Pop culture obsessives writing for the pop culture obsessed.
Pop culture obsessives writing for the pop culture obsessed.

X-Men: The Official Game

Compared to say, the Hulk, the X-Men have never been easy to translate to a game console. Their classic stories proved that with great power come great neuroses, and the characters clinched their fame by struggling with their weaknesses, their personality tics—remember when Storm had a mohawk?—and their persecution complexes, which evoked everything from surviving the Holocaust to getting picked on in gym class. On top of that, their highly specific powers force them to work in a team, which is hard to capture in a single-player experience. None of this fits easily in an action game, and most titles just give up and reduce the X-Men to the most boring activity possible: clobbering.

But even by that standard, X-Men: The Official Game is one of the worst titles to use the property, and probably one of the biggest duds of the year: almost everything about this movie cash-in is cheap and incompetent, from the short, forgettable levels to the poor control system to the hand-crampingly repetitive action. Fan favorite Wolverine slogs through one tedious brawl after another. Piloting Iceman through drab steel tunnels is as joyless as performing a colonoscopy. While Nightcrawler's missions are the least painful, it's disturbing to watch him flop around like a broken-backed rat. And while this game ties into the movie X-Men: The Last Stand, which centers on the fears that the mutant gene is just a disease to be cured, or that it can grant more power than a human being can control, X-Men: The Official Game centers on characters slugging henchmen and breaking open crates.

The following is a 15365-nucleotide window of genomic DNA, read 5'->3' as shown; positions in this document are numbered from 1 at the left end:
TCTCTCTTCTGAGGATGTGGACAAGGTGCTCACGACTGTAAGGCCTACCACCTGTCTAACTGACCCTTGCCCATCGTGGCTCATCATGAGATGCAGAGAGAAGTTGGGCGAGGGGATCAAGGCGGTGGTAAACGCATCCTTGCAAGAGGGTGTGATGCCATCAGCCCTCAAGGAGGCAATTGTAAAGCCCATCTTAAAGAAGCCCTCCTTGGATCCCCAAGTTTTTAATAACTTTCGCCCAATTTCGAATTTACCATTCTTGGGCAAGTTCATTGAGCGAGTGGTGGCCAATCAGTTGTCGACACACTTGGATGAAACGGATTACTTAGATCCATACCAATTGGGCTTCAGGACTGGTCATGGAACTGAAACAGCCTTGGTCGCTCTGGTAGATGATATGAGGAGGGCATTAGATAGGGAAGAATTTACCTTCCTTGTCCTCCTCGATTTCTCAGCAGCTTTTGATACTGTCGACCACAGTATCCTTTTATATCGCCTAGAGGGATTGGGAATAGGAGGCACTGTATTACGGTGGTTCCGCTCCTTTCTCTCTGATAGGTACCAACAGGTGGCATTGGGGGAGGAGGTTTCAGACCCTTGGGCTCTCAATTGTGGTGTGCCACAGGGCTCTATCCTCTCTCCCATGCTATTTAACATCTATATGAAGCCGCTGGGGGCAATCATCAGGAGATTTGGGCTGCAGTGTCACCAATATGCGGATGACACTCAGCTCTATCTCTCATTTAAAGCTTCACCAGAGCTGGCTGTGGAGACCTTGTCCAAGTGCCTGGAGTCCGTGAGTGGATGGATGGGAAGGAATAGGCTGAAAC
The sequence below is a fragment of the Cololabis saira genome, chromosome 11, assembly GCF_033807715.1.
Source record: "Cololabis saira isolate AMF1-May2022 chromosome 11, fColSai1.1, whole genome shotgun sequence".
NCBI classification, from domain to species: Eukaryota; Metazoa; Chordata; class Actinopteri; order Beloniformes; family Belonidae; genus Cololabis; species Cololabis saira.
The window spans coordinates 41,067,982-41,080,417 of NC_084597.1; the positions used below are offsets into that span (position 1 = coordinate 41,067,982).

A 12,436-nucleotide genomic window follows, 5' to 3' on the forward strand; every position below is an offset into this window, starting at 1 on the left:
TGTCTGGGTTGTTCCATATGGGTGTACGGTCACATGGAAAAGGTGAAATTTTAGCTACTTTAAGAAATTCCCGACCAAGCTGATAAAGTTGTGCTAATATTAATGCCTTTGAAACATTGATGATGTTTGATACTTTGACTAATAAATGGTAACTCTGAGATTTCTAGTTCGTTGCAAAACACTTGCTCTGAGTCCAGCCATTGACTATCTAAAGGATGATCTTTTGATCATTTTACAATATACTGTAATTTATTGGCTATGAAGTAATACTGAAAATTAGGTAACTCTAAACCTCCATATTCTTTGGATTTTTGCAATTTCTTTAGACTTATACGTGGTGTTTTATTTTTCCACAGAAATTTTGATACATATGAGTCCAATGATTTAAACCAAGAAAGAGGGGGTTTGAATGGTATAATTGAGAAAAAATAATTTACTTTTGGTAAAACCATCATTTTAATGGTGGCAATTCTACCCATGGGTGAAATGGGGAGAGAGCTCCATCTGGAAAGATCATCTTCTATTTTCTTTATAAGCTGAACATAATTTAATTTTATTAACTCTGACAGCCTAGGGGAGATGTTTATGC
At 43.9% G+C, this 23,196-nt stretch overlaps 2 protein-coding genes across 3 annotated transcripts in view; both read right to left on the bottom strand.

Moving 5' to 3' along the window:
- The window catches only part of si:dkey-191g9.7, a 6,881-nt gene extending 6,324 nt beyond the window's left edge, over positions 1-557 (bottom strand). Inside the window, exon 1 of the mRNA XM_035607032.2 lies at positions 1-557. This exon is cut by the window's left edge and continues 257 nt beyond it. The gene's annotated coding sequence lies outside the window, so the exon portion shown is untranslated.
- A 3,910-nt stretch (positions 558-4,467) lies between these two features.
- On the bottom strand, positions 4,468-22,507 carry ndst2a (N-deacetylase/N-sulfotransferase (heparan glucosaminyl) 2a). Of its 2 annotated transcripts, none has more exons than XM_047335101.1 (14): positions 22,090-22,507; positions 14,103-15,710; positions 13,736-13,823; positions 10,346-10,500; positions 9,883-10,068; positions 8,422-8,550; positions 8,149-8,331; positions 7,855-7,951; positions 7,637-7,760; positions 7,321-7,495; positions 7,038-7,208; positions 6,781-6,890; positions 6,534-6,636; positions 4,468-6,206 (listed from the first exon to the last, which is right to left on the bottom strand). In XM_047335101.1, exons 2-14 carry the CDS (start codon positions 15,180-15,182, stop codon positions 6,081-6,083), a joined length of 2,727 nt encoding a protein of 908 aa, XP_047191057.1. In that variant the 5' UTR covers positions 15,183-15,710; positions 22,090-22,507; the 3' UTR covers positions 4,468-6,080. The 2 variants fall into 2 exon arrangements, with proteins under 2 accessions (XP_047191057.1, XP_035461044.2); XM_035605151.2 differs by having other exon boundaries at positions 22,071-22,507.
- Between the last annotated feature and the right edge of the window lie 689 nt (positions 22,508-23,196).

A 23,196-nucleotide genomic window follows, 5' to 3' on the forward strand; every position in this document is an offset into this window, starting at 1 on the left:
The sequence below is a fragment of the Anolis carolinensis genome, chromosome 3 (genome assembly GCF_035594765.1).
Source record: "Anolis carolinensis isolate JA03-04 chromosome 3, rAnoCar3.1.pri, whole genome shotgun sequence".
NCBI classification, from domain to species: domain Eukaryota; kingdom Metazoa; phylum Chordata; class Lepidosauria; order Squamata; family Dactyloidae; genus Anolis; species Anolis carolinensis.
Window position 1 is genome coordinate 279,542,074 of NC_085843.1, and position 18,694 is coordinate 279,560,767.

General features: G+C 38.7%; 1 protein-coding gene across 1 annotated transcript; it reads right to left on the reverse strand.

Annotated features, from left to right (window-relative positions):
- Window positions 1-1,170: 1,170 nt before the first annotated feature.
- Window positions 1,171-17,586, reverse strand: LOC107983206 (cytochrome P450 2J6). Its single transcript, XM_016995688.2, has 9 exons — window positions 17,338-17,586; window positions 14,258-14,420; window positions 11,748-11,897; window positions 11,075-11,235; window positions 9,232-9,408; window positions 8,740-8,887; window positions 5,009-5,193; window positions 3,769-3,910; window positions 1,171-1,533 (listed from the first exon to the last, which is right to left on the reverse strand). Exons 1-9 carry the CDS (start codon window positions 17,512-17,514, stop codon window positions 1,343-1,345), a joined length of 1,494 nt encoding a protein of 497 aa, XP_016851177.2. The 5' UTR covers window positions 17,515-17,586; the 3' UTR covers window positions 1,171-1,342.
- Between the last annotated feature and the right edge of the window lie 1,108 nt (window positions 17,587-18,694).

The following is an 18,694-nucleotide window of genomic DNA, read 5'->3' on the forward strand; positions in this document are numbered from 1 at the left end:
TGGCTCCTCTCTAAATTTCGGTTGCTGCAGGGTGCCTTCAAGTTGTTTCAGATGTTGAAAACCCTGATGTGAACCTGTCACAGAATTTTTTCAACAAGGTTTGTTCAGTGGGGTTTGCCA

Beyond the game: The story, which picks up after the second movie, explains why Nightcrawler is mysteriously missing from the third film: Alan Cumming was jealous of Kelsey Grammer's makeup.

Worth playing for: Legendary writer Chris Claremont helped with the story, though his contributions don't help anything but the cutscenes.

Frustration sets in when: Where to start? How about with Wolverine's camera, which won't even spin far enough to show you who you're fighting?

Final judgment: Even more disappointing than you'd expect.